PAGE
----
Ripe for a Reversal

S&P believes that the market has additional downside in this seasonally weak period

By Mark Arbeter

The stock market had a tough week, as the major indexes all fell back to important, short-to intermediate-term support levels as another major hurricane bore down on the Gulf Coast. With many indexes and individual stocks tracing out bearish reversal patterns, we believe that the market has additional downside in this seasonally weak period.

Bull market tops have historically taken many months to form. For instance, the market peak for the S&P 500 in 2000 took about eight months to complete. Basically, the market has drifted sideways for all of 2005, in what we believe is another topping formation.

Along the way, and as tops are formed, you tend to see a series of nonconfirmations or divergences among the major indexes. For instance, while some of the major indexes peaked in early August, such as the S&P 500, the Nasdaq, the Nasdaq 100, the Philadelphia Semiconductor Index and the Russell 2000, some other important indexes put in peaks many months ago. The Morgan Stanley Cyclical Index, the Philadelphia Bank Index and the S&P Consumer Discretionary Index all topped out in December, 2004. The Dow Jones Industrials and Dow Jones Transports reached their last peaks in March, 2005.

While it is possible that these indexes could reverse and put in new cyclical bull market peaks, the formations that they are tracing out for the most part are all potential head-and-shoulder reversal patterns. In our view, these nonconfirmations are a warning sign for investors, and should not be taken lightly.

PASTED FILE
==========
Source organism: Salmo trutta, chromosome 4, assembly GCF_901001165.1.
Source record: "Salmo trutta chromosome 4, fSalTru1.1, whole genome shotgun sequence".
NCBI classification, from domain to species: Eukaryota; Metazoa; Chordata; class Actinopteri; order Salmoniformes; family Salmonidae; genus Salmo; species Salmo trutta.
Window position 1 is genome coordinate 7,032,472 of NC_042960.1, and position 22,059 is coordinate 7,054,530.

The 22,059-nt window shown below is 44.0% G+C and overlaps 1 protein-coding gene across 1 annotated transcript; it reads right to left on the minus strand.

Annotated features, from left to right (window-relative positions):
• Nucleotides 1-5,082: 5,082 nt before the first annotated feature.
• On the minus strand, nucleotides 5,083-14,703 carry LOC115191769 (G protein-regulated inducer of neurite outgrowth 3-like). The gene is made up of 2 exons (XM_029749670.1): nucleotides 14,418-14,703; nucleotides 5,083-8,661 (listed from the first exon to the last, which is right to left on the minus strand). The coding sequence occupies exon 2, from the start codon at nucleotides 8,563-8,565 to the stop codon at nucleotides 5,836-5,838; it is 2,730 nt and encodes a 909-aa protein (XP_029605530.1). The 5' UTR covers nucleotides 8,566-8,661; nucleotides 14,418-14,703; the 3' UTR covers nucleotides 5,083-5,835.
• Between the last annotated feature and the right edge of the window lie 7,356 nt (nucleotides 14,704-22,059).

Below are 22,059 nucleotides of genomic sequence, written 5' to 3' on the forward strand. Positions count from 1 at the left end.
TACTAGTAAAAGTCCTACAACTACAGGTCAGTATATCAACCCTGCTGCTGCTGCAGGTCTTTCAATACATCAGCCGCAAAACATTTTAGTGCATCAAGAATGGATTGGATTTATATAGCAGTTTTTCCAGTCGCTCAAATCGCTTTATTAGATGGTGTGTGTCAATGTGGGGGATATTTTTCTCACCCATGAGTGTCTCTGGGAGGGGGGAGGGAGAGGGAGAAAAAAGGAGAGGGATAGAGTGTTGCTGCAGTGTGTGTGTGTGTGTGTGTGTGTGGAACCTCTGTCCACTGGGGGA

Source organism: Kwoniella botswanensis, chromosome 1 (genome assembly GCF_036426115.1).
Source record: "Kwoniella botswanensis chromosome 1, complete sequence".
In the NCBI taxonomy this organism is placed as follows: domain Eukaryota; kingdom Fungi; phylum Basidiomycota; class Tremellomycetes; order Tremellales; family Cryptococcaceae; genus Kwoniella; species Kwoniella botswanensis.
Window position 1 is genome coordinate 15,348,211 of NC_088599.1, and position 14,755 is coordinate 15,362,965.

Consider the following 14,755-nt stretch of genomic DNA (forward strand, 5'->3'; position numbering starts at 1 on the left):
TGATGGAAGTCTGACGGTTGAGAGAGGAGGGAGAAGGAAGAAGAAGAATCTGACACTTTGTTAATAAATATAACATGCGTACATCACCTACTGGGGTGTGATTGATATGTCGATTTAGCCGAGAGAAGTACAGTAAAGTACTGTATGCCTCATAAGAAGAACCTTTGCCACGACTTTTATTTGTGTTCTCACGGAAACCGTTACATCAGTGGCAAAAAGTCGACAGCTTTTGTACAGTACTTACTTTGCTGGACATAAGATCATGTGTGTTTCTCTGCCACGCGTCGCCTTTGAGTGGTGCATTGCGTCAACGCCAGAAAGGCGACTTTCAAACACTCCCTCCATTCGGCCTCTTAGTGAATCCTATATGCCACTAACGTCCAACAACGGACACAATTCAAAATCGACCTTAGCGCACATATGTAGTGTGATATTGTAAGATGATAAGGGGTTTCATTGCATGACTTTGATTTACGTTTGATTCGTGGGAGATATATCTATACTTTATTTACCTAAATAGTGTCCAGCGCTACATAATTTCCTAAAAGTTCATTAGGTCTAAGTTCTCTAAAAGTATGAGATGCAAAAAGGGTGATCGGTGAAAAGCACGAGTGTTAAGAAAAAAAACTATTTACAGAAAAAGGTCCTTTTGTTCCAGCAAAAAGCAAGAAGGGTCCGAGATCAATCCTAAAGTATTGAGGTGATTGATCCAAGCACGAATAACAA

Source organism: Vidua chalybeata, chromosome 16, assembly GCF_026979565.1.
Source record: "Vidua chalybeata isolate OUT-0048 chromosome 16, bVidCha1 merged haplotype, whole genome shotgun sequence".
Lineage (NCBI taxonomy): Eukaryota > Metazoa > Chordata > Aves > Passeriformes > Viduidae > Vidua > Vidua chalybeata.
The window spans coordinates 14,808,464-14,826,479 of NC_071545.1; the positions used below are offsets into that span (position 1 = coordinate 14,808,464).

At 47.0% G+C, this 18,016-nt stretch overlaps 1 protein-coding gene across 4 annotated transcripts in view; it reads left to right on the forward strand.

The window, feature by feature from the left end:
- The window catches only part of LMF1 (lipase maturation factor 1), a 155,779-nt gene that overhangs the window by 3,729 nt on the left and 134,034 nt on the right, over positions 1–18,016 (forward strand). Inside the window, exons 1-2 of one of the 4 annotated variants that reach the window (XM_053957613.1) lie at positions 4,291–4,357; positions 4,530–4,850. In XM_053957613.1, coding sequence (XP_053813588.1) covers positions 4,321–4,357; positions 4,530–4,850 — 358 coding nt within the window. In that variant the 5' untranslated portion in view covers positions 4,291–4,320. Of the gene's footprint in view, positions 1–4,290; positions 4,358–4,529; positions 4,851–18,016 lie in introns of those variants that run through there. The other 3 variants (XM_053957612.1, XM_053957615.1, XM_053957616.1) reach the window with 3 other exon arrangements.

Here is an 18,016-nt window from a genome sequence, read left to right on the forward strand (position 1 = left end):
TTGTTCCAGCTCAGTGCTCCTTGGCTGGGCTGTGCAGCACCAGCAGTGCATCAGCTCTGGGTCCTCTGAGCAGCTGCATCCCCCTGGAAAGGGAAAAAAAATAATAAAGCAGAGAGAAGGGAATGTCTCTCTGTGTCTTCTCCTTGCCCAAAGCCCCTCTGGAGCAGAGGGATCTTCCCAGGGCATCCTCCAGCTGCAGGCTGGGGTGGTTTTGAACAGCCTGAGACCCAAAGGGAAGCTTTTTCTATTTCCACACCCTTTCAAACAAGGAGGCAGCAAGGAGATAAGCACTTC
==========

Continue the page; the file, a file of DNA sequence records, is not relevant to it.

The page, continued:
Last week, the S&P 500 fell to multiple areas of support in the 1205 to 1210 area and bounced. There is trendline support, drawn off the June and August lows that comes in at 1207. Chart support, from the lows in August also lies in this zone. The 150-day exponential moving average lies at 1204, while trendline support off the declining peaks in August is at 1206.

With the drop last week, the S&P 500 is once again between the 50-day exponential moving average and the 200-day exponential moving average. In our opinion, the important level for the S&P 500 is right around 1200, or the lows from August. This is because a close below this level will complete a bearish, double top reversal formation, and suggest lower prices are in store. The width of the double top is about 45 points. Subtracting this from the potential breakdown point of 1200 gives us a potential measured moved down to the 1155 area.

The 1155 level is significant for two reasons. First, the April lows were in this area and represent a zone of chart support between 1137 and 1165. Second, a 50% retracement of the rally since August 2004 lies exactly at 1154.